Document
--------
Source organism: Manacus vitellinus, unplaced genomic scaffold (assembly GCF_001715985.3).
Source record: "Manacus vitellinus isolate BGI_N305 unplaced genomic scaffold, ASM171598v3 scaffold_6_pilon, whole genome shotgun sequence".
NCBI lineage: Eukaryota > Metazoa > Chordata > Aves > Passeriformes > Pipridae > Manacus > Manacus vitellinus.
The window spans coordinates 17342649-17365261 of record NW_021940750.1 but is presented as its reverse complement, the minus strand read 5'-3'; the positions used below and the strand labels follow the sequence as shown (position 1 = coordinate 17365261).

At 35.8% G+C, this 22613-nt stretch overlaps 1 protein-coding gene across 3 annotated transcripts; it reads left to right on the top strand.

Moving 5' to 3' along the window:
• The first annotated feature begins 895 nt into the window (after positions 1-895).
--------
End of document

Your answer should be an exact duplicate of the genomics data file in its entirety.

Source organism: Manacus vitellinus, unplaced genomic scaffold (assembly GCF_001715985.3).
Source record: "Manacus vitellinus isolate BGI_N305 unplaced genomic scaffold, ASM171598v3 scaffold_6_pilon, whole genome shotgun sequence".
NCBI lineage: Eukaryota > Metazoa > Chordata > Aves > Passeriformes > Pipridae > Manacus > Manacus vitellinus.
The window spans coordinates 17342649-17365261 of record NW_021940750.1 but is presented as its reverse complement, the minus strand read 5'-3'; the positions used below and the strand labels follow the sequence as shown (position 1 = coordinate 17365261).

At 35.8% G+C, this 22613-nt stretch overlaps 1 protein-coding gene across 3 annotated transcripts; it reads left to right on the top strand.

Moving 5' to 3' along the window:
• The first annotated feature begins 895 nt into the window (after positions 1-895).